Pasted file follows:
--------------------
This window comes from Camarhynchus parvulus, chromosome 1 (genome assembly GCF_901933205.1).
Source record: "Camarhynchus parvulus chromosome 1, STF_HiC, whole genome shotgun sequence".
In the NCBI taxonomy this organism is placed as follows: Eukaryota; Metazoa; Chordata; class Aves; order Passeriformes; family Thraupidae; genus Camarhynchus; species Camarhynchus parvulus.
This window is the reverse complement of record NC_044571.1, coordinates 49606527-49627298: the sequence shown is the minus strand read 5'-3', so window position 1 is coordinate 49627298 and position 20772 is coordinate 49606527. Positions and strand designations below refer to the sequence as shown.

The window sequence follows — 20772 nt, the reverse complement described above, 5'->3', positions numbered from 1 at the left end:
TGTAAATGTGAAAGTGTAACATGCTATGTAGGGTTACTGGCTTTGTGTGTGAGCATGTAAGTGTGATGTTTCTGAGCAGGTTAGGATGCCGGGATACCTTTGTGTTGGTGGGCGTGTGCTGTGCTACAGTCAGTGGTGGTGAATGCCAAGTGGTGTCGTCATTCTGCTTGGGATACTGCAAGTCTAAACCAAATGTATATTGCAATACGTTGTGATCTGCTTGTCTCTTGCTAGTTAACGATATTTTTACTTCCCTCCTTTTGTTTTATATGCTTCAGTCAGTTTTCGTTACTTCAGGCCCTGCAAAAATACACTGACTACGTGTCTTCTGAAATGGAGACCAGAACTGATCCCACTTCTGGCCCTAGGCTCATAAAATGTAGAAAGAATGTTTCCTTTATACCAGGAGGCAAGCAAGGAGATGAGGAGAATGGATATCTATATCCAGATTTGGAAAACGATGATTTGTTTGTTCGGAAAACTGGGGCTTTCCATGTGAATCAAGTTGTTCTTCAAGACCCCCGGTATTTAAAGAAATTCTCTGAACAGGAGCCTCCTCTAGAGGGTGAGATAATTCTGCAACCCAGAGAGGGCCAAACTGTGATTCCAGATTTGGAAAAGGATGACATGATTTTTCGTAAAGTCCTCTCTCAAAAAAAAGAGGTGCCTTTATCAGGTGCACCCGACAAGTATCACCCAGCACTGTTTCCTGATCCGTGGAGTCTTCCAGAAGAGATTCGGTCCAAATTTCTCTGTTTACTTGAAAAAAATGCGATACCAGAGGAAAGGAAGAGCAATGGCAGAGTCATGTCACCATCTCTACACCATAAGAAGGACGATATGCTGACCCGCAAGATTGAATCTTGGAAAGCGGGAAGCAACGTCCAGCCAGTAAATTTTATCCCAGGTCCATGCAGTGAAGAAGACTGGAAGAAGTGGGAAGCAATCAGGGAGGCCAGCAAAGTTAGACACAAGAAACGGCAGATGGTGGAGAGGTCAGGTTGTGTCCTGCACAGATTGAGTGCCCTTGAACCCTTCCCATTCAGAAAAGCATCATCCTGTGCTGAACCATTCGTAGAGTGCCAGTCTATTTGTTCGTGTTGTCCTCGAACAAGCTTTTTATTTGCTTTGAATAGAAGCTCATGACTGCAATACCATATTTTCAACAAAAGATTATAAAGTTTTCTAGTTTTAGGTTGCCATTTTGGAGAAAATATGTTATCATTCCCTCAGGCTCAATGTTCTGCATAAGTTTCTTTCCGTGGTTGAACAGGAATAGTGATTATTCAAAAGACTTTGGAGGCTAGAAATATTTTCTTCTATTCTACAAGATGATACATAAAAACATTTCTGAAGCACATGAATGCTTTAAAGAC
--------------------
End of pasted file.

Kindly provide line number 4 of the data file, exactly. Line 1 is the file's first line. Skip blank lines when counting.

This window is the reverse complement of record NC_044571.1, coordinates 49606527-49627298: the sequence shown is the minus strand read 5'-3', so window position 1 is coordinate 49627298 and position 20772 is coordinate 49606527. Positions and strand designations below refer to the sequence as shown.